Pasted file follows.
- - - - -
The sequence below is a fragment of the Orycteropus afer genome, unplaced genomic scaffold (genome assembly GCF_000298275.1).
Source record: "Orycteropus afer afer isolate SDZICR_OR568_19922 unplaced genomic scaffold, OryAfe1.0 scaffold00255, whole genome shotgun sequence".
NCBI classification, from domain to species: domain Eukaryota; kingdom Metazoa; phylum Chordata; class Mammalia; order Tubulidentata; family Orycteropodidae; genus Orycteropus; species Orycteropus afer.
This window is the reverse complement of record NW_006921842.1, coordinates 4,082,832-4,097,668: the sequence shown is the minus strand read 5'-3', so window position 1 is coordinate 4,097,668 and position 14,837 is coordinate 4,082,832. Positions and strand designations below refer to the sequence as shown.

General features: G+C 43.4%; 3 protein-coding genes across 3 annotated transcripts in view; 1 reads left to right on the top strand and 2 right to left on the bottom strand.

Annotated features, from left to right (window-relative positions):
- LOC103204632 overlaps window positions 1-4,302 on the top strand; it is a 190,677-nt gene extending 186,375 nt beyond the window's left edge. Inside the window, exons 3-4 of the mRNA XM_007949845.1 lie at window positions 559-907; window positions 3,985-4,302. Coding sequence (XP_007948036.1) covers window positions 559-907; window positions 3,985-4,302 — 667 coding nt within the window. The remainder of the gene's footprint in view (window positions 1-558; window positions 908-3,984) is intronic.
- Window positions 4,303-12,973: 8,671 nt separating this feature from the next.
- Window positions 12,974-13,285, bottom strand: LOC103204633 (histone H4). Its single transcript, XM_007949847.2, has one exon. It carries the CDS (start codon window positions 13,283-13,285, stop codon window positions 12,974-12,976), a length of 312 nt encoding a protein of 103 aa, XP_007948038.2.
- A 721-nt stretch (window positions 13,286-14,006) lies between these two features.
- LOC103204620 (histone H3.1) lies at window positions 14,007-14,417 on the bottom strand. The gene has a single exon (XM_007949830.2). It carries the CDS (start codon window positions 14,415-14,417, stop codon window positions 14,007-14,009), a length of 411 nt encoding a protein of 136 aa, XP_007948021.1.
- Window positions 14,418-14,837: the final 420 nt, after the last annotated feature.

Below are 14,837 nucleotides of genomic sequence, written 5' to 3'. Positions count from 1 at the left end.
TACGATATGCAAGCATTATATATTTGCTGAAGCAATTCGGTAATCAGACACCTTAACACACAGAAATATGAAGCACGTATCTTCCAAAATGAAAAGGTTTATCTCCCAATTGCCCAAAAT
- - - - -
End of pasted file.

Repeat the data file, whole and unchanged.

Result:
The sequence below is a fragment of the Orycteropus afer genome, unplaced genomic scaffold (genome assembly GCF_000298275.1).
Source record: "Orycteropus afer afer isolate SDZICR_OR568_19922 unplaced genomic scaffold, OryAfe1.0 scaffold00255, whole genome shotgun sequence".
NCBI classification, from domain to species: domain Eukaryota; kingdom Metazoa; phylum Chordata; class Mammalia; order Tubulidentata; family Orycteropodidae; genus Orycteropus; species Orycteropus afer.
This window is the reverse complement of record NW_006921842.1, coordinates 4,082,832-4,097,668: the sequence shown is the minus strand read 5'-3', so window position 1 is coordinate 4,097,668 and position 14,837 is coordinate 4,082,832. Positions and strand designations below refer to the sequence as shown.

General features: G+C 43.4%; 3 protein-coding genes across 3 annotated transcripts in view; 1 reads left to right on the top strand and 2 right to left on the bottom strand.

Annotated features, from left to right (window-relative positions):
- LOC103204632 overlaps window positions 1-4,302 on the top strand; it is a 190,677-nt gene extending 186,375 nt beyond the window's left edge. Inside the window, exons 3-4 of the mRNA XM_007949845.1 lie at window positions 559-907; window positions 3,985-4,302. Coding sequence (XP_007948036.1) covers window positions 559-907; window positions 3,985-4,302 — 667 coding nt within the window. The remainder of the gene's footprint in view (window positions 1-558; window positions 908-3,984) is intronic.
- Window positions 4,303-12,973: 8,671 nt separating this feature from the next.
- Window positions 12,974-13,285, bottom strand: LOC103204633 (histone H4). Its single transcript, XM_007949847.2, has one exon. It carries the CDS (start codon window positions 13,283-13,285, stop codon window positions 12,974-12,976), a length of 312 nt encoding a protein of 103 aa, XP_007948038.2.
- A 721-nt stretch (window positions 13,286-14,006) lies between these two features.
- LOC103204620 (histone H3.1) lies at window positions 14,007-14,417 on the bottom strand. The gene has a single exon (XM_007949830.2). It carries the CDS (start codon window positions 14,415-14,417, stop codon window positions 14,007-14,009), a length of 411 nt encoding a protein of 136 aa, XP_007948021.1.
- Window positions 14,418-14,837: the final 420 nt, after the last annotated feature.

Below are 14,837 nucleotides of genomic sequence, written 5' to 3'. Positions count from 1 at the left end.
TACGATATGCAAGCATTATATATTTGCTGAAGCAATTCGGTAATCAGACACCTTAACACACAGAAATATGAAGCACGTATCTTCCAAAATGAAAAGGTTTATCTCCCAATTGCCCAAAAT